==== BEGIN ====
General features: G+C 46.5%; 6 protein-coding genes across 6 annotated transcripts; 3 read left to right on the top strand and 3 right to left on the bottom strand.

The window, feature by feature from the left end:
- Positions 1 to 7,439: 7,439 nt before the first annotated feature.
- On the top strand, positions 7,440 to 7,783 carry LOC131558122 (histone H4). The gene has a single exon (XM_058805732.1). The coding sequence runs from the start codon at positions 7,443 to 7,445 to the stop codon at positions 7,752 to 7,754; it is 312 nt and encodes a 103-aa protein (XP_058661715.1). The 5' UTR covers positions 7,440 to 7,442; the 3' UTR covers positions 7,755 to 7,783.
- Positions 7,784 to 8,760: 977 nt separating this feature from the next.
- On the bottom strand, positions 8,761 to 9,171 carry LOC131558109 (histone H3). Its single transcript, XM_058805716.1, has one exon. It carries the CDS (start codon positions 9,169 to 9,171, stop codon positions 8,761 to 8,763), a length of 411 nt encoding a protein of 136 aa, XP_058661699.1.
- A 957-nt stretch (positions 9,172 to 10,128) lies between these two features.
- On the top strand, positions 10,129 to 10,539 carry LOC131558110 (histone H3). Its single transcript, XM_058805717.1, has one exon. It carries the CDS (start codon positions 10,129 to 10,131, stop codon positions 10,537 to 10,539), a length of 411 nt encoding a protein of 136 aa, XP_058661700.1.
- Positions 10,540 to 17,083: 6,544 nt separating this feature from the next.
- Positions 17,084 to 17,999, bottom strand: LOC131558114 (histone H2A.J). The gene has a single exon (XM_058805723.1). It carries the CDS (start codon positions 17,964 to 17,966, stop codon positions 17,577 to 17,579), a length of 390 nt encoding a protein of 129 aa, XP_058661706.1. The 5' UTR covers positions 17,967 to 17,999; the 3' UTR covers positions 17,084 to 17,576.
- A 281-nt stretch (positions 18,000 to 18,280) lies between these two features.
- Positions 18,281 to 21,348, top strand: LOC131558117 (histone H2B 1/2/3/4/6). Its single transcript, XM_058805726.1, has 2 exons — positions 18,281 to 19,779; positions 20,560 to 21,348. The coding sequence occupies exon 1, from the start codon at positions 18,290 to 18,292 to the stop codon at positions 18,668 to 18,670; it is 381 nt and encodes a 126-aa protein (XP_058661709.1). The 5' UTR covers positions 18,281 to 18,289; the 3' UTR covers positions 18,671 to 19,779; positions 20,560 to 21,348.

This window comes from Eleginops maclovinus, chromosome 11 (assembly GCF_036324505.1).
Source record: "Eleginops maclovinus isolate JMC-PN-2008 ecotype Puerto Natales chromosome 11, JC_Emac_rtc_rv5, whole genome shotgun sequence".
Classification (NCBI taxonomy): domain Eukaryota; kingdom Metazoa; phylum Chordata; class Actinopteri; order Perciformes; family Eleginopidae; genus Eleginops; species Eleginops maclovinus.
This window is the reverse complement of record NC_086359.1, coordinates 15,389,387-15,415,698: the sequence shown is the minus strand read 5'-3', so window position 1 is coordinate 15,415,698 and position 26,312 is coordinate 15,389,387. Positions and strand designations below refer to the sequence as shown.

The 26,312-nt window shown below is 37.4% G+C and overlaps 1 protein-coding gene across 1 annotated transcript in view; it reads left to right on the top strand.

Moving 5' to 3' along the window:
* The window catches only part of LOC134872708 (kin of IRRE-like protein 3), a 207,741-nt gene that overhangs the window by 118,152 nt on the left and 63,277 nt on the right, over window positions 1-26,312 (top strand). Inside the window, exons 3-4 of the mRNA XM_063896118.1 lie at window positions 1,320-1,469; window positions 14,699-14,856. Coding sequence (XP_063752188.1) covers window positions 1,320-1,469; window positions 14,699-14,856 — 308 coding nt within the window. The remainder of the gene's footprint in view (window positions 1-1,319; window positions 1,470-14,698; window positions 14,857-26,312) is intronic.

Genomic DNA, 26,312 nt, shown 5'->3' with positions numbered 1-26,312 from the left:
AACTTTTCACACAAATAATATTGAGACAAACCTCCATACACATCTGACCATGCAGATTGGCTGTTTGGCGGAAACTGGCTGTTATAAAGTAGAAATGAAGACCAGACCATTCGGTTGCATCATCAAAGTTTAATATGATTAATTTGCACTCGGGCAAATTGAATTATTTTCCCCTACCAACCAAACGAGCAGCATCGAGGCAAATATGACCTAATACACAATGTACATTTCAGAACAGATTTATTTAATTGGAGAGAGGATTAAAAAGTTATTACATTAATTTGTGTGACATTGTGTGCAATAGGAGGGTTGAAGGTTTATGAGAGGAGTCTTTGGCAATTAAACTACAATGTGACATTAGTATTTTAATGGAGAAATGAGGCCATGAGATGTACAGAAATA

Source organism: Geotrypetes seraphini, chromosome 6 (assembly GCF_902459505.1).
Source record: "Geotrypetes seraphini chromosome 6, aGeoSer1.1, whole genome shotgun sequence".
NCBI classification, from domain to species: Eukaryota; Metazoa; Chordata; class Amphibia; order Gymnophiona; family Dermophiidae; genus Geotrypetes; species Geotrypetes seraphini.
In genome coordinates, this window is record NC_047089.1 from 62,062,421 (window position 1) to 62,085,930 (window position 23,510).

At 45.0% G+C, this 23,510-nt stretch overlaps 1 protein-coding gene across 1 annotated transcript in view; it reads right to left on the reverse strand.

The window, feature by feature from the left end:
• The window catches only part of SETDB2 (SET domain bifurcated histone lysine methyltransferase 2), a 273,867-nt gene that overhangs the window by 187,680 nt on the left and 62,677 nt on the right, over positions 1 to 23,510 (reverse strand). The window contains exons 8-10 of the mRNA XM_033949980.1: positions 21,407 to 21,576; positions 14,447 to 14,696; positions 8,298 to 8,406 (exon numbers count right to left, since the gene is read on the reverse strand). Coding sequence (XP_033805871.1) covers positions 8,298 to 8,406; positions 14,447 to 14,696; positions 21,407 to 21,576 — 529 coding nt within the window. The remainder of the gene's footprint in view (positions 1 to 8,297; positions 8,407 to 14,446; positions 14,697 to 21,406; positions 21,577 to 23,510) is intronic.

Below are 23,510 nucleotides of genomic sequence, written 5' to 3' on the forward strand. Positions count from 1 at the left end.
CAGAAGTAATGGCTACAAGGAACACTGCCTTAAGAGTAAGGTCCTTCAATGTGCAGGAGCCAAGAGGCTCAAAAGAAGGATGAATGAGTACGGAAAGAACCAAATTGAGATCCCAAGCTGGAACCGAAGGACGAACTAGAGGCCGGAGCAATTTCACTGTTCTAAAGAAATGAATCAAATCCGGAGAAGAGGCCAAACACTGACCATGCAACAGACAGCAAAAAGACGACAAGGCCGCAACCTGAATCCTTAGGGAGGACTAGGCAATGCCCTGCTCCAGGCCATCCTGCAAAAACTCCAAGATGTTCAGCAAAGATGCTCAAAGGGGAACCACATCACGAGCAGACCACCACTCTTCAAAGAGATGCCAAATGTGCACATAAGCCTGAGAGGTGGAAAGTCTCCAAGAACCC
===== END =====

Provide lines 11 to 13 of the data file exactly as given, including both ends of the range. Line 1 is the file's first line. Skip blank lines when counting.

- A 281-nt stretch (positions 18,000 to 18,280) lies between these two features.
- Positions 18,281 to 21,348, top strand: LOC131558117 (histone H2B 1/2/3/4/6). Its single transcript, XM_058805726.1, has 2 exons — positions 18,281 to 19,779; positions 20,560 to 21,348. The coding sequence occupies exon 1, from the start codon at positions 18,290 to 18,292 to the stop codon at positions 18,668 to 18,670; it is 381 nt and encodes a 126-aa protein (XP_058661709.1). The 5' UTR covers positions 18,281 to 18,289; the 3' UTR covers positions 18,671 to 19,779; positions 20,560 to 21,348.

This window comes from Eleginops maclovinus, chromosome 11 (assembly GCF_036324505.1).